Jochebed (pronounced yo-Khe-bed) is the next woman whose story we will look at. Her name means “Jehovah is glorious.” She could not have known how deeply her choices and life would prove those words to be true.
Our first glimpse of her story begins in Exodus 2 in one of the most oppressed and traumatic seasons of Jewish history. At this point in time, the Jews were living as slaves in Egypt under the cruel control of Pharaoh. Fearing the growing number of this Jewish slave population, Pharaoh issued a death sentence for all male children born to the Hebrews. They were to be thrown into the Nile River.
It is in this setting that our heroine is first mentioned. Exodus 2 says that she, Jochebed, had conceived and gave birth to a son. “And when she saw that he was a beautiful child, she hid him three months.” If he had been discovered, if he had cried out at the wrong moment, she and her entire family could have been killed. This was an enormous risk.
But Jochebed knew what to value, what to protect, what to take risks for… her children. Though she lived in a culture of death, she chose life for her child. Hebrews 11 tells us that she did not fear the king’s command. She feared the right King. She feared God.
In defiance to the king, Jochebed loved, nurtured and hid her baby boy for three months. At this point in the story, Jochebed had to make another impossible decision. With Moses growing older, he would not be safe in their home, having been spared from the king’s murderous command. If discovered by the Egyptians, he would still have been killed. So now, Jochebed makes yet another choice no mother should have to make. She decides that this child must live at any cost, even if he can’t live with her. She makes and waterproofs a little basket, about the size of a baby. She releases him onto the Nile river, ironically, so that he might live. We don’t know all of the details of what followed. We do know that Moses was found by Pharaoh’s own daughter. We know that she wanted to keep him, and Miriam, Moses’ sister just happens to be hovering near where he was found and offers to find a wet nurse for the child. That wet nurse turns out to be Jochebed, his mother. Moses is taken back home to be nursed until he is old enough to go into Pharaoh’s palace. Though we don’t know all of the details, we know that his mother instills in him a deep loyalty to his people, so deep in fact, that he is willing do whatever it takes to protect them.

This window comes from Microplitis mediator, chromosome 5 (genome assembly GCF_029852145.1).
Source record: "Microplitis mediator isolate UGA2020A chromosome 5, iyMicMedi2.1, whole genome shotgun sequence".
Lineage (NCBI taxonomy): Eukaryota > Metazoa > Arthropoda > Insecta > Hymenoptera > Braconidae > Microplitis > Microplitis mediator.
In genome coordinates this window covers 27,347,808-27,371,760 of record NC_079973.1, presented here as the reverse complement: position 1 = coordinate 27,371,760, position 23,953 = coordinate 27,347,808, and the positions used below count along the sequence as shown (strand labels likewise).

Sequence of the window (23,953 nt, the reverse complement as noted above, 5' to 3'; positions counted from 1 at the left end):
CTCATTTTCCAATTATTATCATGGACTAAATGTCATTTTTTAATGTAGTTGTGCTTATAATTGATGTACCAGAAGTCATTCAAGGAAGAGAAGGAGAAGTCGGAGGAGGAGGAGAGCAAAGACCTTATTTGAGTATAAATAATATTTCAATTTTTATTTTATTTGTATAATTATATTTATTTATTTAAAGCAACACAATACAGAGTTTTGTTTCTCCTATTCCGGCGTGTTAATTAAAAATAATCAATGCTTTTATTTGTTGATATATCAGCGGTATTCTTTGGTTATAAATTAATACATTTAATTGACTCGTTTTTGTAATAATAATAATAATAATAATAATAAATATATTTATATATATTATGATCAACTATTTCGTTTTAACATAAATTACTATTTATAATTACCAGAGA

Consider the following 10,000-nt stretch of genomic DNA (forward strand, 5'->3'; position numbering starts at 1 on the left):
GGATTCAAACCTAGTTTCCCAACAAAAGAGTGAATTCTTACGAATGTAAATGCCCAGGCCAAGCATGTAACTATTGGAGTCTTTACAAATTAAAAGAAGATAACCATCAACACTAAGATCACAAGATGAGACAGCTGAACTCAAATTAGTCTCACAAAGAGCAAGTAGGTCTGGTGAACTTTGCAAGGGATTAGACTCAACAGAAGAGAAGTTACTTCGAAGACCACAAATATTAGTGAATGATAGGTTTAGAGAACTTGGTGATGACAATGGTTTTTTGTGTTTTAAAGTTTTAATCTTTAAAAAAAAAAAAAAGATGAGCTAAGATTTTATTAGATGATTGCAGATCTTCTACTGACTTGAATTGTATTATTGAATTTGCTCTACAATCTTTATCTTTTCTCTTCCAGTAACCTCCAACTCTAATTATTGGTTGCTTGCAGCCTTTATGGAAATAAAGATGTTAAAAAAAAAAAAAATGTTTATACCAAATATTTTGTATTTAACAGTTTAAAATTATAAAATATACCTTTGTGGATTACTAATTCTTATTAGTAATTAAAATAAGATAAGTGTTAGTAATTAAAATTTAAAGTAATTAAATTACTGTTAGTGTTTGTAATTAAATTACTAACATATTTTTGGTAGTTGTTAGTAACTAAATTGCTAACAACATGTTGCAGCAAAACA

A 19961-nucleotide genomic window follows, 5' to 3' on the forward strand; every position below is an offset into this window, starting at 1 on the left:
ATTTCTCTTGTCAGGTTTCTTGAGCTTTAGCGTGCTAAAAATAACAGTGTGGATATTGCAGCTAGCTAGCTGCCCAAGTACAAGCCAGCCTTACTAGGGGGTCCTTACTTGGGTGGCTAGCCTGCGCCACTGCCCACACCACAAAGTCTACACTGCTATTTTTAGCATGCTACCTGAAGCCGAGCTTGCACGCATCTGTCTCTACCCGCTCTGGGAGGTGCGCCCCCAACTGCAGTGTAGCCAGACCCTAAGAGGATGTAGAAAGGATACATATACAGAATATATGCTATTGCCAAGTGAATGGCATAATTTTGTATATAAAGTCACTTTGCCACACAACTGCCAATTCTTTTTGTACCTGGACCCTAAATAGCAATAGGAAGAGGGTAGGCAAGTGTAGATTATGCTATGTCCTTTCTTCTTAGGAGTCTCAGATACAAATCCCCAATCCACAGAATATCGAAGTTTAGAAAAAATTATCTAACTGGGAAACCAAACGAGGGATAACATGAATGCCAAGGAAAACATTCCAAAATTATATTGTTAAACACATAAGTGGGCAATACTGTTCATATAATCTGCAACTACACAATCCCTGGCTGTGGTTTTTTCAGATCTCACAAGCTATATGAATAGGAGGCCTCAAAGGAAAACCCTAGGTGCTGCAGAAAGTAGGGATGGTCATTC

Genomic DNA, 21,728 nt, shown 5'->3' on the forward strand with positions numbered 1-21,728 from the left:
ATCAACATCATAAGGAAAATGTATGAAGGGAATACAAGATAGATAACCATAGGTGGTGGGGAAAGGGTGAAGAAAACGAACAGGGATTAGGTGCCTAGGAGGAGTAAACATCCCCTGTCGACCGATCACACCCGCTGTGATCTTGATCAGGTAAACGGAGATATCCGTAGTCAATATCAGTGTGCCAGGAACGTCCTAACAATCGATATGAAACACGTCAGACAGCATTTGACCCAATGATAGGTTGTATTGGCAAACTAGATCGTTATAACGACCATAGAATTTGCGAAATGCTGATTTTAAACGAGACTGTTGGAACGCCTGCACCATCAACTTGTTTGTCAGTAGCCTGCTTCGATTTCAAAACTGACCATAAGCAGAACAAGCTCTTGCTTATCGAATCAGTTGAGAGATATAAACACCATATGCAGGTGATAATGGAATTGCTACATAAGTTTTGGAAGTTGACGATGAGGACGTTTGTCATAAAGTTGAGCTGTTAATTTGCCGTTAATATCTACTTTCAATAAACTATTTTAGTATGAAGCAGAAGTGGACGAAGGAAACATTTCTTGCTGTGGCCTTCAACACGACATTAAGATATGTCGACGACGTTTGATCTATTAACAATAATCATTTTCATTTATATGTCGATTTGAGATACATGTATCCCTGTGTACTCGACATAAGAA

As I reflect on Jochebed’s life, what strikes me the most is that her greatest accomplishment was not about her. The big plan for her life was about someone else. The most significant role she ever played was her role in the life of her children. Jochebed did not live in our culture. She was not after self-actualization. Her dreams and hopes were for someone else, for her children, her people. She apparently taught her other two children the same thing. Instead of hating their younger brother who grew up in vastly different circumstances than they did, they loved and supported him.
Not only was Moses used in a profound way by God, but Aaron and Miriam also played significant roles in the history of the people of God. Aaron grew up to be the voice for his brother and speak to Pharaoh on behalf of the people. Aaron became the first high priest of Israel and his descendants would be the Jewish priesthood from then on. Aaron would go up the mountain of God with his brother and he would “see the God of Israel.” (Ex. 24:9) Miriam would lead the nation in worship and compose songs of deliverance that would go down as Scripture and be sung for generations to come. And Moses… God raised Moses up as a deliverer the likes of which this world had never seen until Jesus Christ. Through Moses, the skies over Egypt would grow black. The Nile River would turn to blood, exposing Egypt’s murderous guilt. The animals and crops would be devastated. The false gods of Egypt would be put to open shame. The sea would part, and the people of God, Moses’ people, Jochebed’s people, would walk out of captivity into freedom, painting a vivid picture of our coming salvation through Jesus Christ, because one woman, one mom, taught her children, fought for her children, and dared to fear God rather than man. May we do the same. Jehovah is glorious.
*My blogs are written with the assumption that they are being read primarily by Christians. If you want to know more about what it means to be a Christian or about the gospel of Jesus Christ, click the link here:The Gospel